- Boccaccio's Hellenism and the Foundations of Modernity
The first sentence of the final book of Giovanni Boccaccio's Genealogie Deorum Gentilium defines the way we should conceive of the importance of the previous thirteen books on Greco-Roman myth and the defense of poetry in Book Fourteen:
Fundavi, serenissime rex, quibus potui armamentis hinc inde naviculam, ne estu procellosi maris aut ventorum adverso impetu pelleretur in litus, et illisa ruptis compagibus solveretur.
[I have now secured (fundavi) my little bark (navicula), O most clement King, by such means as I could, for fear she should be driven ashore by the wash of a stormy sea or the counterforce of the wind, with joints sprung and timbers crushed.]1
The first word of this sentence, fundavi, from fundare, "to found, establish, or secure," expresses precisely what Boccaccio has done in his treatise and what he completes in the fifteenth book: he has founded and secured a fully articulated cultural project. The imagery of this final proem is the same as that of the earlier books: his study is presented metaphorically as a navicula, or "bark," and Boccaccio himself as a traveler, as he crosses the sea of time and space that separates him from antiquity. Following the letter of his metaphor, Boccaccio has just anchored his ship, securing it against the waves and winds of fortune and envy. Looking more closely, though, it is clear that he thinks to have founded something new with his study, even if only on the instability of the sea. In the self-defense that makes up Book Fifteen, Boccaccio will go on to set the terms for his own version of the recovery of ancient culture, which is founded on the privileging of Greek sources and on the coexistence of Greek, Latin, and the vernacular in a cosmopolitan cultural network,2 whose openness is its richest virtue. [End Page 101]
The self-defense has been consistently read as a historical defense against the attacks Boccaccio might have suffered as author of a text on pagan gods,3 but Vittorio Zaccaria, among many others, has noticed that the insertion of Greek poetry into the Genealogie was Boccaccio's most important innovation, a self-conscious act of novelty, which he defends in Chapter Seven of Book Fifteen.4 It was not a mere novelty for novelty's sake, but rather the foundational event that underlies Boccaccio's cosmopolitan vision for the recovery of ancient culture in the Genealogie. By giving precedence to Hellenic culture, Boccaccio sees the Latinity of ancient Rome and its rebirth in fourteenth-century Italy as developments of a much older tradition that descends from primitive myths. Although Boccaccio tried to learn Greek late in life in order to read Homer, since his actual knowledge of the Greek language remained extremely limited, he engaged with Greek culture primarily through modern Greek scholars such as Leontius Pilatus, who provided him with an interlinear Latin translation of Homer's two poems, and Barlaam of Seminara, whom he held as an expert on the Hellenic world, and through other philhellenic Latins, such as Paolo da Perugia and Theodontius.5 Boccaccio's Hellenism, derived both from direct and indirect knowledge of the Greek language and culture, was not only the foundation of his perspective on the past, but also the basis for his defense of novitas, or modernity, tout court, from Greek and Arab science to vernacular poetry.6 In this sense, then, Boccaccio's openness to Greek culture, both scientific and poetic, along with the commentary tradition through which it was known in Latin Europe, starkly contrasts with Petrarch's direct and exclusive engagement with the Roman world.7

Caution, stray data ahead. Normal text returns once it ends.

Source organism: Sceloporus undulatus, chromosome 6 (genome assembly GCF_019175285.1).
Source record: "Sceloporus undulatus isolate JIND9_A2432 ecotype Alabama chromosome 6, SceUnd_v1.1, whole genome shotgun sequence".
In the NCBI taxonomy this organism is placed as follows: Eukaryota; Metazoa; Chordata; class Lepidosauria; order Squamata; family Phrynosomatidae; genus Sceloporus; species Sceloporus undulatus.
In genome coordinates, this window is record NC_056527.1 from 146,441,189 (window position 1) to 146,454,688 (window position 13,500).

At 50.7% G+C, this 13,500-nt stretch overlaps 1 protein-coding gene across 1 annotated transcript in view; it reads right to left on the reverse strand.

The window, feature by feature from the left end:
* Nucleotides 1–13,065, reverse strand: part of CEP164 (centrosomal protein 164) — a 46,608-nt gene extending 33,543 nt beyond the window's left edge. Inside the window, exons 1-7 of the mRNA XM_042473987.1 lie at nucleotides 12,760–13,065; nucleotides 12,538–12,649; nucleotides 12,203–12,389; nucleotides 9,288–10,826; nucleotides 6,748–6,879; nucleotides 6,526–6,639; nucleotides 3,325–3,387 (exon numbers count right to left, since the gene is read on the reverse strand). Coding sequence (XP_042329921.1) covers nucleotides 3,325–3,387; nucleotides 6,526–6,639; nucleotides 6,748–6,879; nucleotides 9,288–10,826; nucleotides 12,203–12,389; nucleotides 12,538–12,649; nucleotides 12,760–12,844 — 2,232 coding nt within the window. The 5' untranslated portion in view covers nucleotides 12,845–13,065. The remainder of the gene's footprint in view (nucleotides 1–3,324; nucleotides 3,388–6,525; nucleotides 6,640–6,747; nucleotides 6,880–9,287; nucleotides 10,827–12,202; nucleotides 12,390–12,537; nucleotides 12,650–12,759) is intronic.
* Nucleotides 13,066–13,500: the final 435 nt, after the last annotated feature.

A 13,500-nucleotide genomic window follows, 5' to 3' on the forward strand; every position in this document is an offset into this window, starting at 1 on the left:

The project of cultural renewal at the heart of the Genealogie has generally been read, however, as the result of a turn in Boccaccio's career toward Petrarchan Latinity.8 In order to appreciate Boccaccio's foundational defense of the work and its novelty, we must consider the Genealogie in the light of Petrarch's project of renewing Roman culture. Both Petrarch and Boccaccio are interested in the recovery of the ancient past for the purposes of the present and future, but they are separated...